RACHEL, Nevada (Reuters) – Many UFO enthusiasts gathered in rural Nevada on Thursday for a pilgrimage to the US facility known as Area 51, long rumored to have government secrets about alien life, while Police authorities enforced security around the military base.
Visitors descended early in Rachel's small desert town, a short distance from the military site, in response to a recent viral social media invitation to "storm" Area 51 on Friday, raising concerns from local authorities about unruly crowds overwhelming them. the community.
Situated about 240 km north of Las Vegas, the remote village of just 50 residents all year round lacks a supermarket or even a gas station.
Thursday's visitors set up a small camp outside Rachel's only business – the extraterrestrial-themed Little A'n Motel and restaurant – parking in cars, tents and trailers. Some tourists hung inflatable aliens from their campers.
A couple, Nicholas Bohen and Cayla McVey, both with UFO tattoos, traveled to Rachel in Los Angeles's Fullerton suburb with enough food to last a week's camp.
"It has evolved into a peaceful gathering, a sharing of life stories," McVey told Reuters, assessing the crowd. "I think you'll get a group of prepared, respectful people who know what they want to do."
The song was scheduled to start Thursday night and continue for another two days. It is not yet clear whether there will be a mass walk to area 51 on Friday.
The military site was shrouded in secrecy for decades, fueling conspiracy theories that housed the remains of a flying saucer and the bodies of its alien crew from the crash of an unidentified flying object in Roswell, New Mexico, in 1947. The US government US did not confirm that the base existed until 2013 when it released CIA files saying the site was used to test ultra-secret spy planes.
Rachel and her surroundings, however, celebrated her place in the UFO tradition as a tourist attraction. A 158-kilometer road that crosses the area is called the Extraterrestrial Road, a supposed hotbed of UFO sightings.
Dust blows in the desert as an influx of tourists is expected to respond to a call to the Area 51 "storm", a secret US military base that UFO enthusiasts believe holds government secrets about extraterrestrials in Rachel, Nevada, USA, on September 19. 2019. REUTERS / Jim Urquhart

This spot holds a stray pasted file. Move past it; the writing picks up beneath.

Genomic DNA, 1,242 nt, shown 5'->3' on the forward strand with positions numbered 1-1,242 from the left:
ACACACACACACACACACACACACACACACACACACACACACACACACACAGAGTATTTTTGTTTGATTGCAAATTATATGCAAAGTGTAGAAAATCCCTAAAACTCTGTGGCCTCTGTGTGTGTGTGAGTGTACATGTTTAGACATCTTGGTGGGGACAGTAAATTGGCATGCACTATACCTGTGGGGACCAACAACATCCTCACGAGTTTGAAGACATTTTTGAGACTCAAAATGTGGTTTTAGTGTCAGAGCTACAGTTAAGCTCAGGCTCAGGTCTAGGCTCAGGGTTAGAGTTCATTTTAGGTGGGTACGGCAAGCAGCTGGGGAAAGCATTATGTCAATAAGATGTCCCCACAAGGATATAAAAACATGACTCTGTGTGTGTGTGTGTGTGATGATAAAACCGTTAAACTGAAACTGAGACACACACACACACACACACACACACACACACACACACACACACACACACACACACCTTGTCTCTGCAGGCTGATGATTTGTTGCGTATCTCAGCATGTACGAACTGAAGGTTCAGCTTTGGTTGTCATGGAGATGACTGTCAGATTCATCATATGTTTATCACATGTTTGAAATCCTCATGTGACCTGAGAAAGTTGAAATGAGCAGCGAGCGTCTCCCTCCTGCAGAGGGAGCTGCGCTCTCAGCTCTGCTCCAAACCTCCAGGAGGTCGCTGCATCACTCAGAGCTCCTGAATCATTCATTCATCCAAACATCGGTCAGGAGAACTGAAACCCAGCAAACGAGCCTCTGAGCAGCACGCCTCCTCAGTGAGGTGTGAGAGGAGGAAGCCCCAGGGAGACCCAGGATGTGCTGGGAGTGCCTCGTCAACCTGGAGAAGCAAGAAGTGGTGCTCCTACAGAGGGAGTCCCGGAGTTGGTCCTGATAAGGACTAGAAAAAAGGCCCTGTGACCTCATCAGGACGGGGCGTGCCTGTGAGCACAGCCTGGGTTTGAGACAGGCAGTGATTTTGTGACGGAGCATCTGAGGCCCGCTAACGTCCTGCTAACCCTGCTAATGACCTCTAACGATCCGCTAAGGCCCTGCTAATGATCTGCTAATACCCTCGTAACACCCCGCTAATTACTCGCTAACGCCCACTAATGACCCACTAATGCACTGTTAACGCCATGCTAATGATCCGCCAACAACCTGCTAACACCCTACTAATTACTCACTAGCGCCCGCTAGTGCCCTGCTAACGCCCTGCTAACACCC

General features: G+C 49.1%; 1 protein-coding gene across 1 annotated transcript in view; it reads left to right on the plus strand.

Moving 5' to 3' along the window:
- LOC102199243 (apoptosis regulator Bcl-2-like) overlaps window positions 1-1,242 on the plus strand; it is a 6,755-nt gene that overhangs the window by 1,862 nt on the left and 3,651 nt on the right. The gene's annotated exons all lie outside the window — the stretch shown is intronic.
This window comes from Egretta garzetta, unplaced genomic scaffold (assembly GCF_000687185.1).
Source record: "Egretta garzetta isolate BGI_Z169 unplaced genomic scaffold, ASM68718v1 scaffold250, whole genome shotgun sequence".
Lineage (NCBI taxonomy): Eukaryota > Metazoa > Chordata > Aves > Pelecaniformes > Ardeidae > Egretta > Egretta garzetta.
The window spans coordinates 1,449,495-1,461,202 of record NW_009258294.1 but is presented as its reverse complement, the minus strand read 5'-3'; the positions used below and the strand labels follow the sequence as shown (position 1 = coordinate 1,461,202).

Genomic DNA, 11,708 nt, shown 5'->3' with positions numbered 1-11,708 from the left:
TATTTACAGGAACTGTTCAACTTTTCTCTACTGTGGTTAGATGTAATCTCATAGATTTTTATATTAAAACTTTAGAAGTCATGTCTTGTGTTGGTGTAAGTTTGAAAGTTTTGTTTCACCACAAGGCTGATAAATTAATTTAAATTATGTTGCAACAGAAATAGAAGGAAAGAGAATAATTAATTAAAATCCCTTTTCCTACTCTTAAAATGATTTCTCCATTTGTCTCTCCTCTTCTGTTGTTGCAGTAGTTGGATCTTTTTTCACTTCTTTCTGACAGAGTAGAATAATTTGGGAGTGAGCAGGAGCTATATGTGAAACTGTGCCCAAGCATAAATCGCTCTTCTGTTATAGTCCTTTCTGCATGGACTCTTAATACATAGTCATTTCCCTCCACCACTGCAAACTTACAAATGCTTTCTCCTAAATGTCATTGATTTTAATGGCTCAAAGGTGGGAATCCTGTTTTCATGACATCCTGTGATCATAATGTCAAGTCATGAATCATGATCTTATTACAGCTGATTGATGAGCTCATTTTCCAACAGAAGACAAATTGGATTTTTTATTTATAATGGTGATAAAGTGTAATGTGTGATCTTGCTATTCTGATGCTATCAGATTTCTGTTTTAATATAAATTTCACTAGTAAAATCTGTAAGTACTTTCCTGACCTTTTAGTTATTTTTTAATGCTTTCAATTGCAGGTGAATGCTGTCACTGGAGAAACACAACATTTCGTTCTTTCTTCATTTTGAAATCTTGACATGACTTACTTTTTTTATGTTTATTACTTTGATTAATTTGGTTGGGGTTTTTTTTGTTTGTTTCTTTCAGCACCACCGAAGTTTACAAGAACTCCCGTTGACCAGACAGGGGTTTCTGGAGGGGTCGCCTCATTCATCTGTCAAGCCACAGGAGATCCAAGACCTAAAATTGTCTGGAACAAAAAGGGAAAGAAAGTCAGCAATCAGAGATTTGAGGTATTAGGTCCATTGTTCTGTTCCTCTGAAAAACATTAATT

"DO NOT STOP"
In June, California college student Matty Roberts posted a facet invitation on Facebook urging the general public to walk into Area 51 on foot to "see them aliens."
When more than 1 million people expressed interest, the US Air Force warned onlookers not to breach the gates of the military base, which is still used to test combat aircraft and train personnel.
Roberts then teamed up with Connie West, co-owner of the Little A'Le Inn, to plan a Rachel music festival nicknamed "Alienstock."
In early September, however, Roberts disengaged from Rachel's event, saying it was poorly organized and feared it could turn into a public safety crisis. Instead, he helped set up an alternate Alienstock scenario that would take place Thursday night in Las Vegas.
West said the event on Rachel would continue as planned.
About 40 miles east, the small town of Hiko planned an event called "Storm Area 51 Basecamp" at a gift shop dubbed Alien Research Center. Organizers promised musicians, artists and "prominent ufologists" and on Thursday had sold 3,200 tickets, according to store manager Linda Looney.
"This was a shock to this small community," she said, adding that organizers hired 15 security guards and a private ambulance and ordered 80 portable toilets. "It's going to be really cool. I'm excited."
The influx of alien hunters has led Lincoln County, which includes Rachel and Hiko, to draw up a declaration of emergency that could be invoked to call for state help.
The sheriff's office said visitors should expect "a large police presence." Authorities urged everyone to bring ample supplies of food, water and fuel.
The five sheriff patrol cars were posted on Thursday outside the Area 51 gate, where several people came to take pictures.
Slideshow (18 Images)
Despite a festive and peaceful atmosphere in the city, Rachel's official website was decidedly hostile.
"If any event still happens, it will be a very sad affair, no bands, no food, little infrastructure and many unhappy campers," he said.
Lisa Richwine reporting on Rachel, Nev. Editing by Steve Gorman and Leslie Adler
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